Until recently, the car was something of a refuge from the distractions of everyday life. Oh sure, you could listen to the radio or even pop in a CD or maybe plug your iPod into the auxilary jack, all while keeping an eye on the GPS, propping up the phone and occasionally glancing out the windshield.
It's about to get even harder to stay focused, as automakers rush to add entertainment and electronics gadgets to cars, many of them being previewed at this week's Consumer Electronics Show in Las Vegas.
- Ford says it will offer the Internet music service Rhapsody in more than 1 million Ford and Lincoln vehicles. Rhapsody says 40% of its subscribers are already listening in the car. By integrating Rhapsody with Ford Sync's voice commands and steering wheel buttons, the listening experience may become a bit safer.
- Rhapsody rival Pandora says it is already available in 75 vehicle models. More are likely to be announced soon.
- Slacker Radio will be bringing its 200 “expert-programmed” stations of news, talk, sports, and music to selected Chrysler models equipped with the Uconnect system, similar to Ford Sync.
- Giant radio station owner Clear Channel will integrate its iHeart Radio into Chrysler and General Motors vehicles. It also introduced iHeartRadio for Auto, a version of its app that will be offered through after-market radio vendors.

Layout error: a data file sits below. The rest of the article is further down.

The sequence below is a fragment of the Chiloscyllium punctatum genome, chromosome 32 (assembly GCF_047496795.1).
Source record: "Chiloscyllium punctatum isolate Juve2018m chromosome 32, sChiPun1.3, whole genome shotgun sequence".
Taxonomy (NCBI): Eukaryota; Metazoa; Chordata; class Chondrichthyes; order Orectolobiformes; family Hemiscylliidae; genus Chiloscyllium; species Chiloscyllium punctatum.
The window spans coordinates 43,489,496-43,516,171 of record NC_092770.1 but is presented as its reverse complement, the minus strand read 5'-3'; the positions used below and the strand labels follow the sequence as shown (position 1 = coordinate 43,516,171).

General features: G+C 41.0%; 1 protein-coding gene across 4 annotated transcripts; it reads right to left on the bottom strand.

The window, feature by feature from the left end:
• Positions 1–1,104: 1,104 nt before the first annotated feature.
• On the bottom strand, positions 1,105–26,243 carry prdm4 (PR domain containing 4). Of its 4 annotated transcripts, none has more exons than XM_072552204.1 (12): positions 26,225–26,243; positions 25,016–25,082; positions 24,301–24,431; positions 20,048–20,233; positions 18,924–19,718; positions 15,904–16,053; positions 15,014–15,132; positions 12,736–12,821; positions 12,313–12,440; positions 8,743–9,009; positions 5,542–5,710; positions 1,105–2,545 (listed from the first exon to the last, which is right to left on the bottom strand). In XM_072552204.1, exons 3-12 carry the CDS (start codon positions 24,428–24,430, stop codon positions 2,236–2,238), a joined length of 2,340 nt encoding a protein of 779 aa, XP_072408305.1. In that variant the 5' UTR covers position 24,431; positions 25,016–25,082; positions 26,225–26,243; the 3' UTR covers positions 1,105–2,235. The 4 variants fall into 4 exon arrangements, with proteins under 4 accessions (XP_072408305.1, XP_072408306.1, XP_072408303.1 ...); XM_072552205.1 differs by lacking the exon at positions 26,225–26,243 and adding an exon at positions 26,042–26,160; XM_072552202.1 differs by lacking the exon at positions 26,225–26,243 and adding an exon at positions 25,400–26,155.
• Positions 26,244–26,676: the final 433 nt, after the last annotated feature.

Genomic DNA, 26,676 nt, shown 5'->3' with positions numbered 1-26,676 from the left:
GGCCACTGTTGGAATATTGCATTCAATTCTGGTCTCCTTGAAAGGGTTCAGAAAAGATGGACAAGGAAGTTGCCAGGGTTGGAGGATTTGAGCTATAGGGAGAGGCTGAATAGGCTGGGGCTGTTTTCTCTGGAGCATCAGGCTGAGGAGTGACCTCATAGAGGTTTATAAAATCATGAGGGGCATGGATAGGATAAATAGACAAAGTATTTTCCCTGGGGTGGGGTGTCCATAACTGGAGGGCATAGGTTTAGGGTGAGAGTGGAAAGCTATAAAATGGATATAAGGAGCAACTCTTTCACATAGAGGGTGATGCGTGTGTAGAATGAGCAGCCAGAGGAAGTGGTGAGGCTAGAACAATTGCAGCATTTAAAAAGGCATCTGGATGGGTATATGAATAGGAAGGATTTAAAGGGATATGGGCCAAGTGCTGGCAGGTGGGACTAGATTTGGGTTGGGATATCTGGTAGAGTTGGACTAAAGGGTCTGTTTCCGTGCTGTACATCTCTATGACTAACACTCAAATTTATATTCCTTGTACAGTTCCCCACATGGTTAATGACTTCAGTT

- Not to be left behind, Greater Media is bringing 16 of its terrestrial radio stations to the mobile Web and Ford vehicles via Ford Sync. Drivers can listen to their favorite radio stations from places like Boston, Philadelphia, Charlotte, Detroit and New Jersey wherever they are driving – all without touching their smartphone.
- News junkies, meanwhile, will be able to access, navigate, search and listen to morning and evening editions of the USA TODAY headline content, again via Ford Sync.
Time to fill
If all this sounds a little far-fetched, consider for a moment that the average American who drives to work spent 46 minutes per day on the road. That's a lot of time to fill, and listening to music or news/talk is the obvious solution.
The question for automakers is whether there's a way for them to cash in on any of this, over and above what they get for the hardware and software that's installed in the car.
Roomsful of MBAs are no doubt running scenarios at this very moment, looking for ways that carmakers can get their fingers into the pot somehow. Could it be that someday the likes of Ford and VW will be producing entertainment, information and data-processing services for the drivers and passengers in their well-connected cars?
It might sound outlandish but not long ago, it was considered foolish to think Americans would pay more than $30 a month for cable TV service.